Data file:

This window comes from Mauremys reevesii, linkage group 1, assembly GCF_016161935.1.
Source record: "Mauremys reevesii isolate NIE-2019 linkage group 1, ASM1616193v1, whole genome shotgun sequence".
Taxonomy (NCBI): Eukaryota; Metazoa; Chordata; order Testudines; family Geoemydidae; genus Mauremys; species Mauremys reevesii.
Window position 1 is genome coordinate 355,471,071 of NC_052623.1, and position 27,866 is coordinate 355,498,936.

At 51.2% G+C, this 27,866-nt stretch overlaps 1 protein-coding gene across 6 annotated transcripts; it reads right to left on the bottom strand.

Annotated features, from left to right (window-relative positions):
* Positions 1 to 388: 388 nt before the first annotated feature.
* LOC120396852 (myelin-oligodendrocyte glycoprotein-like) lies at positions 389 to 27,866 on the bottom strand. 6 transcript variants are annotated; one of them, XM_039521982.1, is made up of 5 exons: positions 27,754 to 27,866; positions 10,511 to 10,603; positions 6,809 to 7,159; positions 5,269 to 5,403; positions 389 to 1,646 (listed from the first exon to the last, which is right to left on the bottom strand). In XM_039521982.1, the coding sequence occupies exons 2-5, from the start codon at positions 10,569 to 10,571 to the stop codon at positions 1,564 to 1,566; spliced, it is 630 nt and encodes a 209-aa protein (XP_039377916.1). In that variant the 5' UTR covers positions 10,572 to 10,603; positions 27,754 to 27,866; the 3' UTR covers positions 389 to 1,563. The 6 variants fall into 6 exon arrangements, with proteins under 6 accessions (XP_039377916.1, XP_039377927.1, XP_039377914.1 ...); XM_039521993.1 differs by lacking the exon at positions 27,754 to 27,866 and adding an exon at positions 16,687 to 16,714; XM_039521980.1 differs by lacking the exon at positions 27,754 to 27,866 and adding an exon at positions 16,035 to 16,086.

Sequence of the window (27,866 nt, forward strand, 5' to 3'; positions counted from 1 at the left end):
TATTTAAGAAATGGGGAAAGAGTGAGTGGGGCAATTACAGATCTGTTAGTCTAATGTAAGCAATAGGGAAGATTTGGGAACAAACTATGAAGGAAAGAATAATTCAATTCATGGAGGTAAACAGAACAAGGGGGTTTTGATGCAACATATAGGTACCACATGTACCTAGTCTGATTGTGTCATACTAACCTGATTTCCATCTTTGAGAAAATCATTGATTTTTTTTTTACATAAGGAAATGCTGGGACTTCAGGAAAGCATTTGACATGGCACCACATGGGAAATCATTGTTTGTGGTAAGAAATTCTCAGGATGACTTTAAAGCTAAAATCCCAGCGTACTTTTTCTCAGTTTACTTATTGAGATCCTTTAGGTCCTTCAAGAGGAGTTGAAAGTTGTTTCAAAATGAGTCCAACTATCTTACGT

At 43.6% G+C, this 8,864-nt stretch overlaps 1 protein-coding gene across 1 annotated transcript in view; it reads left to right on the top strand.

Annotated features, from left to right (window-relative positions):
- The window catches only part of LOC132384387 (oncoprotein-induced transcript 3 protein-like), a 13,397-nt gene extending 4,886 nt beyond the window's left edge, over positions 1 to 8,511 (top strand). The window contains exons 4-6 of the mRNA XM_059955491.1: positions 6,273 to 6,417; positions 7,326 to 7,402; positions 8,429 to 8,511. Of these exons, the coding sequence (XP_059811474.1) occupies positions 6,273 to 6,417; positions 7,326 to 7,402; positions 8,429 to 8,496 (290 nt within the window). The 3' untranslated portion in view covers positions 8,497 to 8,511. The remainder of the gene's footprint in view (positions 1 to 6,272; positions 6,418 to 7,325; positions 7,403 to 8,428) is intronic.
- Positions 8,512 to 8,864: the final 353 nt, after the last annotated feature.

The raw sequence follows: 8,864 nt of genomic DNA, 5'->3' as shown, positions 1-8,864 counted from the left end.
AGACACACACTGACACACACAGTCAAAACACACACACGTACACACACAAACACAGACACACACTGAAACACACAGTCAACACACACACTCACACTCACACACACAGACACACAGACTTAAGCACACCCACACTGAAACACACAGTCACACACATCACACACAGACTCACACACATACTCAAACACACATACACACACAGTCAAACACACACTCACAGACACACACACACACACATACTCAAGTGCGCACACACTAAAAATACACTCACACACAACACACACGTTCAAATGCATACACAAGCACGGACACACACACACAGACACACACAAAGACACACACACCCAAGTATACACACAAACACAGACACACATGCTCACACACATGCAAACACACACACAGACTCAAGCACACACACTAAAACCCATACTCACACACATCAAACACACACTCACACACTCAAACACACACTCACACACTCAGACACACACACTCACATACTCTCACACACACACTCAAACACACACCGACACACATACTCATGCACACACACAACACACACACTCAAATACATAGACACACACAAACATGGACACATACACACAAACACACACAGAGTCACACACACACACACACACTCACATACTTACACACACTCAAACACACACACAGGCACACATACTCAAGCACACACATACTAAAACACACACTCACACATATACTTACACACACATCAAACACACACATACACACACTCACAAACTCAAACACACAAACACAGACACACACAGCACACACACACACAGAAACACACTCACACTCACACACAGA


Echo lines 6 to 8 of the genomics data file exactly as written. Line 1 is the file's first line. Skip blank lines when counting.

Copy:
Annotated features, from left to right (window-relative positions):
* Positions 1 to 388: 388 nt before the first annotated feature.
* LOC120396852 (myelin-oligodendrocyte glycoprotein-like) lies at positions 389 to 27,866 on the bottom strand. 6 transcript variants are annotated; one of them, XM_039521982.1, is made up of 5 exons: positions 27,754 to 27,866; positions 10,511 to 10,603; positions 6,809 to 7,159; positions 5,269 to 5,403; positions 389 to 1,646 (listed from the first exon to the last, which is right to left on the bottom strand). In XM_039521982.1, the coding sequence occupies exons 2-5, from the start codon at positions 10,569 to 10,571 to the stop codon at positions 1,564 to 1,566; spliced, it is 630 nt and encodes a 209-aa protein (XP_039377916.1). In that variant the 5' UTR covers positions 10,572 to 10,603; positions 27,754 to 27,866; the 3' UTR covers positions 389 to 1,563. The 6 variants fall into 6 exon arrangements, with proteins under 6 accessions (XP_039377916.1, XP_039377927.1, XP_039377914.1 ...); XM_039521993.1 differs by lacking the exon at positions 27,754 to 27,866 and adding an exon at positions 16,687 to 16,714; XM_039521980.1 differs by lacking the exon at positions 27,754 to 27,866 and adding an exon at positions 16,035 to 16,086.